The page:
A police spokesman did not respond to the family’s accusations that officers had killed Noman, and said the matter was still under investigation. A friend of Noman’s, Ismail Khan, was later charged with the murder of a police officer.


Exactly who bears responsibility for the spate of extrajudicial killings is unclear. Senior police officials privately accuse the military’s intelligence services of committing the worst abuses, and complain that their men bear the brunt of Taliban reprisals. One retired officer, speaking on the condition of anonymity because of the sensitivity of the matter, offered a still-murkier explanation: that in some cases, intelligence operatives tortured suspected militants, then handed them to allied police officers for execution.

Whatever the truth, experts say, the growing spate of killings on both sides amounts to a shadow war that, for now, is limited to Karachi’s Pashtun neighborhoods.

“It’s about territorial control,” Laurent Gayer, a French academic and author of a recent book, “Karachi: Ordered Disorder and the Struggle for the City,” said in an interview.

“The Taliban have taken over areas, brought in their people and established strongholds,” Mr. Gayer said. “The question is how far they can go.”

In many ways, Karachi has become an adjunct of the conflict in the tribal belt. The city’s militant factions are organized according to conflict-hit northwestern districts like Waziristan, the Swat Valley and Mohmand. Their extortion rackets target ethnic Pashtun traders, and their guns have been trained on members of the Awami National Party, a secular Pashtun party that opposes the Taliban ideology.

The Taliban’s internecine disputes, often over the proceeds of crime, also spill onto the streets of Karachi, although in the past year, the Swat Taliban have become the dominant faction since their leader, Maulana Fazlullah, assumed overall control of the movement.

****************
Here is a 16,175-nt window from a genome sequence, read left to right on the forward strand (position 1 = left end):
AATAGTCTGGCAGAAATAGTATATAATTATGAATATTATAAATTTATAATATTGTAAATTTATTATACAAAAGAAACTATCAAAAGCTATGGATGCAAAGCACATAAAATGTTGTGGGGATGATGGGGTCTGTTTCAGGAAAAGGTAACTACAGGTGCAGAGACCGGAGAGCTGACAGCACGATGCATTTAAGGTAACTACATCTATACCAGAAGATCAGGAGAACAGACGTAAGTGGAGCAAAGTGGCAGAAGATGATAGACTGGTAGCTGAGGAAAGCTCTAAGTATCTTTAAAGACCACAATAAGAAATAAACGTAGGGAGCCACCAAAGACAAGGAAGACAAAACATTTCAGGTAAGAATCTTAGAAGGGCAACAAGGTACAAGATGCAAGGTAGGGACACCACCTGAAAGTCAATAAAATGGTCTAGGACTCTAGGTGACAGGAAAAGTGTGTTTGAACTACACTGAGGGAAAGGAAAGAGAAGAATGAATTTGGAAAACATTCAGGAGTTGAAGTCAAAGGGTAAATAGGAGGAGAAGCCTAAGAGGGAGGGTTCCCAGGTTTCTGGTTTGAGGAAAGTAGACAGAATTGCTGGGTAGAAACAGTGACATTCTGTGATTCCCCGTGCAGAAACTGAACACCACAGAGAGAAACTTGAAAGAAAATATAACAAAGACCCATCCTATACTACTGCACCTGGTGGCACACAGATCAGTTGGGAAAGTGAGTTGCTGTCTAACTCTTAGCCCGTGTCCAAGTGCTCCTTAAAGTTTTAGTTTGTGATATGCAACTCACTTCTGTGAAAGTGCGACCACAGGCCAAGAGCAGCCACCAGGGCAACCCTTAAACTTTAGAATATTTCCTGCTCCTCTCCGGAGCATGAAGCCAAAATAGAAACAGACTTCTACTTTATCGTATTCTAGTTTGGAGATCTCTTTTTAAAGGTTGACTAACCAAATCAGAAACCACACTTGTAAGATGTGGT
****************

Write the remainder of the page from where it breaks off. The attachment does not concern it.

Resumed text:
All of that has made the Taliban powerful players in the city’s already complicated mosaic of violent gangs linked to crime, politics and ethnic groups. Taliban attacks have killed 80 members of the Awami National Party, the party says, and largely driven it from the city. Polio transmission rates have shot up after militant attacks on vaccination teams. And the police have come under unprecedented attack.

In January, a militant suicide bomber killed Muhammad Aslam Khan, widely known as Chaudry Aslam, perhaps the city’s most famous police officer, who used to boast of his prowess in capturing and killing Taliban fighters. In the section of the city where the Taliban are most active, only five of 15 police stations are now considered safe, said Irfan Ali Baloch, a senior police commander.

The police station in one neighborhood, Mominabad, offers an example of the threat. Militants have bombed it three times in recent months, officers said. One policeman was killed and two others were wounded in an attack in June, as they waited to have their vehicle repaired. In July, a police inspector was shot dead as he traveled to work.